Allan Gerson's criticism of Michael Dukakis for accepting that South Africa be labeled a "terrorist state" (Op-Ed Page, June 27) may well be sound. He is certainly right in thinking that not every repressive or racist form of government is properly called "terrorist"; and that what distinguishes terrorism from brutality in general is that "terrorism" is "premeditated, politically motivated violence perpetrated against noncombatant targets."
The targeting of innocent civilians by governments or rebel groups as a means to achieve political goals should always be morally censured, but Americans in particular must have a problem in holding this moral view consistently. For if we did, we would have to notice that this is precisely what we did when we targeted and annihilated the civilian populations of Hiroshima and Nagasaki to further the political goal of Japanese surrender at the close of World War II. We are guilty, in other words, of terrorism against the Japanese people on a gigantic scale. Without a clearheaded acceptance of this, we cannot repent for it, nor can our conscience be clear enough to make coherent moral evaluations about "terrorism"; what it is, and what we should do about it.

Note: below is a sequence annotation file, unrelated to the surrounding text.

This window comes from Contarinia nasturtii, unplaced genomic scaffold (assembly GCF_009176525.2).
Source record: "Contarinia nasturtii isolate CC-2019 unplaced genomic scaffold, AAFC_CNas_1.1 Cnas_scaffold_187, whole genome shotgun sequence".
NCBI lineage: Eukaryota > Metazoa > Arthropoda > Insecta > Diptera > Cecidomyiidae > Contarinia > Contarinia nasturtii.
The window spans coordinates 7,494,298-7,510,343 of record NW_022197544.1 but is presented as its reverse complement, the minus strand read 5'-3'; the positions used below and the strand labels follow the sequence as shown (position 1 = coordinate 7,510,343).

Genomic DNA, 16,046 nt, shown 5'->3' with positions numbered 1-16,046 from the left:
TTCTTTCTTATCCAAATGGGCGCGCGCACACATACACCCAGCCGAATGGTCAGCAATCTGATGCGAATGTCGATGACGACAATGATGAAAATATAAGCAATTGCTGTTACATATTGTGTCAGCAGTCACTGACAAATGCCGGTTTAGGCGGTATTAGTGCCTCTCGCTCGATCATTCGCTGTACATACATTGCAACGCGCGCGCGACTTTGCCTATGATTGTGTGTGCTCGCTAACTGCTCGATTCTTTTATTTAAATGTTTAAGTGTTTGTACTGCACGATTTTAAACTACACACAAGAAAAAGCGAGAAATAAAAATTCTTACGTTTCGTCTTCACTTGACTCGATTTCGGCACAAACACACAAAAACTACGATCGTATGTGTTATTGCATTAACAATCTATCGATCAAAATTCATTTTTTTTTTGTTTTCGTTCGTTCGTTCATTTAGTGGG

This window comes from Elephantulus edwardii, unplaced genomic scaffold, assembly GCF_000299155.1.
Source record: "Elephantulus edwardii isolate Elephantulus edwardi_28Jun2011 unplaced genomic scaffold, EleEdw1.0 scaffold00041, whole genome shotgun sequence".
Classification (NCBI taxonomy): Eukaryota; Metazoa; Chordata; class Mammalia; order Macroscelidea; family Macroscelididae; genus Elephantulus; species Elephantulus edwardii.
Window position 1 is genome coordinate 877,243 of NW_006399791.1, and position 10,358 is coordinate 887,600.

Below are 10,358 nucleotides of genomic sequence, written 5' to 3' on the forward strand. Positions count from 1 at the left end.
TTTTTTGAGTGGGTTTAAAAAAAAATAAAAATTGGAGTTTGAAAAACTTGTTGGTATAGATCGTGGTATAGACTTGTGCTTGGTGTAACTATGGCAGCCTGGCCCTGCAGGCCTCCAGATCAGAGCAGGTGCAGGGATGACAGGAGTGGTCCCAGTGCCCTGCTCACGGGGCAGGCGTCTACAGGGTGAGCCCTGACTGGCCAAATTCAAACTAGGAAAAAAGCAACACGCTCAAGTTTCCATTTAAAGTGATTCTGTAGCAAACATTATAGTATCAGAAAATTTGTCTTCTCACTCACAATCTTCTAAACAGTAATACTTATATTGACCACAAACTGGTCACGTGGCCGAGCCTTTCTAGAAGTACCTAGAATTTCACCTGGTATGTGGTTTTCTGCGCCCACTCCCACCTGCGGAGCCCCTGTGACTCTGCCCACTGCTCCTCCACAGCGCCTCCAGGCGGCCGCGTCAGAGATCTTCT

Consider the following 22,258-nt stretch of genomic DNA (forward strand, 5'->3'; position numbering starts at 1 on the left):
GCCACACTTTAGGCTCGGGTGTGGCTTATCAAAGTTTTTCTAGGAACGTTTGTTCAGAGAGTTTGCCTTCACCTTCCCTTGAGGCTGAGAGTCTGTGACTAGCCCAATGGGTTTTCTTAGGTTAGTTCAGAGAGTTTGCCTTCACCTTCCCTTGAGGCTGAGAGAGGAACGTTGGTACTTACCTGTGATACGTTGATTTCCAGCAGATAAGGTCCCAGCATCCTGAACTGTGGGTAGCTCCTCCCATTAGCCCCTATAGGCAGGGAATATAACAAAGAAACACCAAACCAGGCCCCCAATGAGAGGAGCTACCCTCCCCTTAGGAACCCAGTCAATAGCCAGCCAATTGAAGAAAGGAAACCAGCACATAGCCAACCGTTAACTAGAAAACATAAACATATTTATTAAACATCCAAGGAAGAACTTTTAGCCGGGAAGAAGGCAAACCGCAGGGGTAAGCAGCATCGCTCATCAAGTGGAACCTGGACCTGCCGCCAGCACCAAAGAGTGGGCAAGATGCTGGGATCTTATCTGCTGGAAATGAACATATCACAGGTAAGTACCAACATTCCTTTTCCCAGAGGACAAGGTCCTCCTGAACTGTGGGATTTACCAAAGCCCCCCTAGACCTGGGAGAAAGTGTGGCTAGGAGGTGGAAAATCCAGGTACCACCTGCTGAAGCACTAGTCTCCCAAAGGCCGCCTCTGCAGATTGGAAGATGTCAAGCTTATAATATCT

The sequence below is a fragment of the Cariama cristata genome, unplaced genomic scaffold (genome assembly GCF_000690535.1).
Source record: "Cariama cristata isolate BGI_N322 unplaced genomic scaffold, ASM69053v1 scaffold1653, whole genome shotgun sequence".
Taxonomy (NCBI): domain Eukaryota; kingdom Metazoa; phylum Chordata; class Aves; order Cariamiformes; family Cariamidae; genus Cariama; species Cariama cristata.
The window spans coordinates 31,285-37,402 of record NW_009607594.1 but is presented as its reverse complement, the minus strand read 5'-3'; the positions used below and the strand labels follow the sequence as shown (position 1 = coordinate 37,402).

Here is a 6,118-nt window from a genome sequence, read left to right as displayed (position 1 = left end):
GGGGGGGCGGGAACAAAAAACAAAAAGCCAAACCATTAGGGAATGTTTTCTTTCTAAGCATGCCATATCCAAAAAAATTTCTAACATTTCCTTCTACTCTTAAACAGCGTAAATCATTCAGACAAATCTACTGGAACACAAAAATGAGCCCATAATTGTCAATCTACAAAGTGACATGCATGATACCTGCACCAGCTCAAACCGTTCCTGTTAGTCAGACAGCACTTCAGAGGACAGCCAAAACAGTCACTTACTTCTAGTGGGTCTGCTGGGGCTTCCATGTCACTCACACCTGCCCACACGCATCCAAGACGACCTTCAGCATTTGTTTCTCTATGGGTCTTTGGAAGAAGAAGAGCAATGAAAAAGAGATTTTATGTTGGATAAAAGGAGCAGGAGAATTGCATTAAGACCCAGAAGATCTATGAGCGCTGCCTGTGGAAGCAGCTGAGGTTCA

MICHAEL D. AGLION